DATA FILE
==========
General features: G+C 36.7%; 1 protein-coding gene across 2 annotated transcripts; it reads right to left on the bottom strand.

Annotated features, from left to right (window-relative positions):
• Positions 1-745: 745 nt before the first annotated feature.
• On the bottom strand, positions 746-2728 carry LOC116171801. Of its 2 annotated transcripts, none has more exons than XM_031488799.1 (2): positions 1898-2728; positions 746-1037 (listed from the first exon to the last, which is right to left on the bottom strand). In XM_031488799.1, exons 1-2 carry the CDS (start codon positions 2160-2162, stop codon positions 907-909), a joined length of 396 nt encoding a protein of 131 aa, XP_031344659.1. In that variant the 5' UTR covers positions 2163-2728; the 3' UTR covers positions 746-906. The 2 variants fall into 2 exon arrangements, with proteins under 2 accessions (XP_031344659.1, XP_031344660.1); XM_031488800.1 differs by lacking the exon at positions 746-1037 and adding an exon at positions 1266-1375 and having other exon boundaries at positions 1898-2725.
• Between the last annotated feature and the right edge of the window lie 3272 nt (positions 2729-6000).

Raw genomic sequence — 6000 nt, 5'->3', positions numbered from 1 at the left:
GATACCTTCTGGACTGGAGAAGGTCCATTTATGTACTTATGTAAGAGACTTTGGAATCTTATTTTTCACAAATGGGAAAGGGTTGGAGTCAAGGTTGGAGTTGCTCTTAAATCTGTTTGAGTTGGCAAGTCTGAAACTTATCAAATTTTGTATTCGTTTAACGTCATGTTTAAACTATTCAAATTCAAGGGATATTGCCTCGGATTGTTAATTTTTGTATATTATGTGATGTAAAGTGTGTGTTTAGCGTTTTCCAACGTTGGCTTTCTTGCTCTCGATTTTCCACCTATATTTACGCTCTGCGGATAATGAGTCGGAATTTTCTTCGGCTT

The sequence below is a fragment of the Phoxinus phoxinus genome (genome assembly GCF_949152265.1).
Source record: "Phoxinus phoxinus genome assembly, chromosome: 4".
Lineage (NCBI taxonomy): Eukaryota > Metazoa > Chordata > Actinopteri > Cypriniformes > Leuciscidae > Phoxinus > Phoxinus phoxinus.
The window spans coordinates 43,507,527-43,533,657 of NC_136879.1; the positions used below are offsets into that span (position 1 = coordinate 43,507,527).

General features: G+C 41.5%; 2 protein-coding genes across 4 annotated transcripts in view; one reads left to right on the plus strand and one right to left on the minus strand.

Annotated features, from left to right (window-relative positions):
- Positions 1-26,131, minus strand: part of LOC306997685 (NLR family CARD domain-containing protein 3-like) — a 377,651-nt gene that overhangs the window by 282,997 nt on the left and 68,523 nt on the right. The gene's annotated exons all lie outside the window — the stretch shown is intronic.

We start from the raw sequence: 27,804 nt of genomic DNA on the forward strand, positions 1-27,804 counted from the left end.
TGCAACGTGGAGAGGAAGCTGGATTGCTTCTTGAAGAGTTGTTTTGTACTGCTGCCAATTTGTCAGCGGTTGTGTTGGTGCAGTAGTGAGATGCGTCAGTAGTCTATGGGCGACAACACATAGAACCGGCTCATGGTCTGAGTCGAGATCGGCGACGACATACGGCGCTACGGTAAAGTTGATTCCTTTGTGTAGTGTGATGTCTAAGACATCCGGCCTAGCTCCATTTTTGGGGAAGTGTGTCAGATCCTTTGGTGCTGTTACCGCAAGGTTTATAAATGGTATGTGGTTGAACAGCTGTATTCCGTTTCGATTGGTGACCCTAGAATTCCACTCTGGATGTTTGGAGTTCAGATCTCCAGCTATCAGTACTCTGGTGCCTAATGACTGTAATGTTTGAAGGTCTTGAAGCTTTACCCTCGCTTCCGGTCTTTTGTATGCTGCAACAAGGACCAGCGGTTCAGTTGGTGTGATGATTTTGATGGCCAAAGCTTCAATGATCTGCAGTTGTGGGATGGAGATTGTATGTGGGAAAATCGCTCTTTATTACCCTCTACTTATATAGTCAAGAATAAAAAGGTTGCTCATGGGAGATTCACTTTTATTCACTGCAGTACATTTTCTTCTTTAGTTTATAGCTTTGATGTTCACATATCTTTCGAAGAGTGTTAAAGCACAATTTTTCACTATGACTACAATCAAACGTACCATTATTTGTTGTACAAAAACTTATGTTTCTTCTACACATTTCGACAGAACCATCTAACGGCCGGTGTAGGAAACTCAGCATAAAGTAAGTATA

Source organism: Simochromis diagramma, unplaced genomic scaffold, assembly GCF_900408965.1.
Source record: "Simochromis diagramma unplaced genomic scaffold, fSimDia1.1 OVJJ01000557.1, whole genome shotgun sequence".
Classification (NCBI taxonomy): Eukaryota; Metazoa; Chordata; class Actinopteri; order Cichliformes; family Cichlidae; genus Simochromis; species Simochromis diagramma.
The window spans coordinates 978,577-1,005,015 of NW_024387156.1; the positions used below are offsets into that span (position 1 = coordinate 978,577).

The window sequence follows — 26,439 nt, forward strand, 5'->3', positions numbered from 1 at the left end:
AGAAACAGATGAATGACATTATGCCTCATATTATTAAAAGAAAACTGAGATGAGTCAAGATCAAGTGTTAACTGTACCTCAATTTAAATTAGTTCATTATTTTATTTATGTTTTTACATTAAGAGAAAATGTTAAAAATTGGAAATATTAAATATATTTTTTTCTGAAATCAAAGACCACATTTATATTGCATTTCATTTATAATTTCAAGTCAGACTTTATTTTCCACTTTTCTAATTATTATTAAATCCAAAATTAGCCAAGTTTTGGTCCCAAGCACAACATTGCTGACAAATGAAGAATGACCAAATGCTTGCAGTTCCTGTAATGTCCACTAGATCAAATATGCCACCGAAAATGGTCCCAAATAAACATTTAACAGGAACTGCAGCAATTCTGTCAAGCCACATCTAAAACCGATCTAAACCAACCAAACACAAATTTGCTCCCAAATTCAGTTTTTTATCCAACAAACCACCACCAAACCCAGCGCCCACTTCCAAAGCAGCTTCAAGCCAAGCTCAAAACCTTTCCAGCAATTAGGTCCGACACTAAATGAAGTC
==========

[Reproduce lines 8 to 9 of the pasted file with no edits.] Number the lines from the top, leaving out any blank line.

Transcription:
The sequence below is a fragment of the Phoxinus phoxinus genome (genome assembly GCF_949152265.1).
Source record: "Phoxinus phoxinus genome assembly, chromosome: 4".